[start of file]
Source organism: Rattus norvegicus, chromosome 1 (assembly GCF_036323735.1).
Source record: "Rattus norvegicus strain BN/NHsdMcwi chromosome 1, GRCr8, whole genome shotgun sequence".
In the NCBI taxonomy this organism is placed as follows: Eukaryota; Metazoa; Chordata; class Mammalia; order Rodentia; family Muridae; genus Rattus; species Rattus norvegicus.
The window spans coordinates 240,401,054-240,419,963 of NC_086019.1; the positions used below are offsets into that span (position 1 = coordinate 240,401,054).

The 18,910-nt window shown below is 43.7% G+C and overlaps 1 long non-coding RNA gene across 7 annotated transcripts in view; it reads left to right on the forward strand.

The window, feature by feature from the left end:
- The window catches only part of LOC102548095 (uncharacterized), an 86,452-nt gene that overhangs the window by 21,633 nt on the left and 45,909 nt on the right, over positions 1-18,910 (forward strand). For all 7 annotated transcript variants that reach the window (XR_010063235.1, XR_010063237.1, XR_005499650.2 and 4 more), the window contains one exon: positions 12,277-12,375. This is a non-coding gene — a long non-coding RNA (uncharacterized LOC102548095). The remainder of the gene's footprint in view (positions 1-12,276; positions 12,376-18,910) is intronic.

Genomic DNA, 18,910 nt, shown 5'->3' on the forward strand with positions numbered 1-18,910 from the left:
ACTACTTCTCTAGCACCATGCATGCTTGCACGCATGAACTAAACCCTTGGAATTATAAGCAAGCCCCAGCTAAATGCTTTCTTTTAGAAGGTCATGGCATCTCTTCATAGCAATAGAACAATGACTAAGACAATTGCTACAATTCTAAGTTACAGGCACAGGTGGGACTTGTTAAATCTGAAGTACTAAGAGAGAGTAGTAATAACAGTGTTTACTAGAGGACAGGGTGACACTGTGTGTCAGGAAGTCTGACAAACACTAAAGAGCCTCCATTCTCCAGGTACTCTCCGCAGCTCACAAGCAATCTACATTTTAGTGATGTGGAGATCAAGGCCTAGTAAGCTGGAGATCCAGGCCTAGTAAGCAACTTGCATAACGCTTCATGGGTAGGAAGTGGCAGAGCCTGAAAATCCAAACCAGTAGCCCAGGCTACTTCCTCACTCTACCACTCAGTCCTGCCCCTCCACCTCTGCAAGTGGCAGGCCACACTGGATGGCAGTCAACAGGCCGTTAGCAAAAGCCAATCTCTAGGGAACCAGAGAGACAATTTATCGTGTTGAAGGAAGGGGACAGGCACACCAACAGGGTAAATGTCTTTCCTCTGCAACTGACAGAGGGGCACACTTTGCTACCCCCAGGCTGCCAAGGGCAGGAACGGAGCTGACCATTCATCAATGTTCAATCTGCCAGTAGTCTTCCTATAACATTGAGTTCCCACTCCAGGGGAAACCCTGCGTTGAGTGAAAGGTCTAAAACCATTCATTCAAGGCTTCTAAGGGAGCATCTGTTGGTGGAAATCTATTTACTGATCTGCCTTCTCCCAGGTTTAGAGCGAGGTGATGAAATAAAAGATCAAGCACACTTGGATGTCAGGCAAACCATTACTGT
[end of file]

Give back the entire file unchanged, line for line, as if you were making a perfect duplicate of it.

Source organism: Rattus norvegicus, chromosome 1 (assembly GCF_036323735.1).
Source record: "Rattus norvegicus strain BN/NHsdMcwi chromosome 1, GRCr8, whole genome shotgun sequence".
In the NCBI taxonomy this organism is placed as follows: Eukaryota; Metazoa; Chordata; class Mammalia; order Rodentia; family Muridae; genus Rattus; species Rattus norvegicus.
The window spans coordinates 240,401,054-240,419,963 of NC_086019.1; the positions used below are offsets into that span (position 1 = coordinate 240,401,054).

The 18,910-nt window shown below is 43.7% G+C and overlaps 1 long non-coding RNA gene across 7 annotated transcripts in view; it reads left to right on the forward strand.

The window, feature by feature from the left end:
- The window catches only part of LOC102548095 (uncharacterized), an 86,452-nt gene that overhangs the window by 21,633 nt on the left and 45,909 nt on the right, over positions 1-18,910 (forward strand). For all 7 annotated transcript variants that reach the window (XR_010063235.1, XR_010063237.1, XR_005499650.2 and 4 more), the window contains one exon: positions 12,277-12,375. This is a non-coding gene — a long non-coding RNA (uncharacterized LOC102548095). The remainder of the gene's footprint in view (positions 1-12,276; positions 12,376-18,910) is intronic.

Genomic DNA, 18,910 nt, shown 5'->3' on the forward strand with positions numbered 1-18,910 from the left:
ACTACTTCTCTAGCACCATGCATGCTTGCACGCATGAACTAAACCCTTGGAATTATAAGCAAGCCCCAGCTAAATGCTTTCTTTTAGAAGGTCATGGCATCTCTTCATAGCAATAGAACAATGACTAAGACAATTGCTACAATTCTAAGTTACAGGCACAGGTGGGACTTGTTAAATCTGAAGTACTAAGAGAGAGTAGTAATAACAGTGTTTACTAGAGGACAGGGTGACACTGTGTGTCAGGAAGTCTGACAAACACTAAAGAGCCTCCATTCTCCAGGTACTCTCCGCAGCTCACAAGCAATCTACATTTTAGTGATGTGGAGATCAAGGCCTAGTAAGCTGGAGATCCAGGCCTAGTAAGCAACTTGCATAACGCTTCATGGGTAGGAAGTGGCAGAGCCTGAAAATCCAAACCAGTAGCCCAGGCTACTTCCTCACTCTACCACTCAGTCCTGCCCCTCCACCTCTGCAAGTGGCAGGCCACACTGGATGGCAGTCAACAGGCCGTTAGCAAAAGCCAATCTCTAGGGAACCAGAGAGACAATTTATCGTGTTGAAGGAAGGGGACAGGCACACCAACAGGGTAAATGTCTTTCCTCTGCAACTGACAGAGGGGCACACTTTGCTACCCCCAGGCTGCCAAGGGCAGGAACGGAGCTGACCATTCATCAATGTTCAATCTGCCAGTAGTCTTCCTATAACATTGAGTTCCCACTCCAGGGGAAACCCTGCGTTGAGTGAAAGGTCTAAAACCATTCATTCAAGGCTTCTAAGGGAGCATCTGTTGGTGGAAATCTATTTACTGATCTGCCTTCTCCCAGGTTTAGAGCGAGGTGATGAAATAAAAGATCAAGCACACTTGGATGTCAGGCAAACCATTACTGT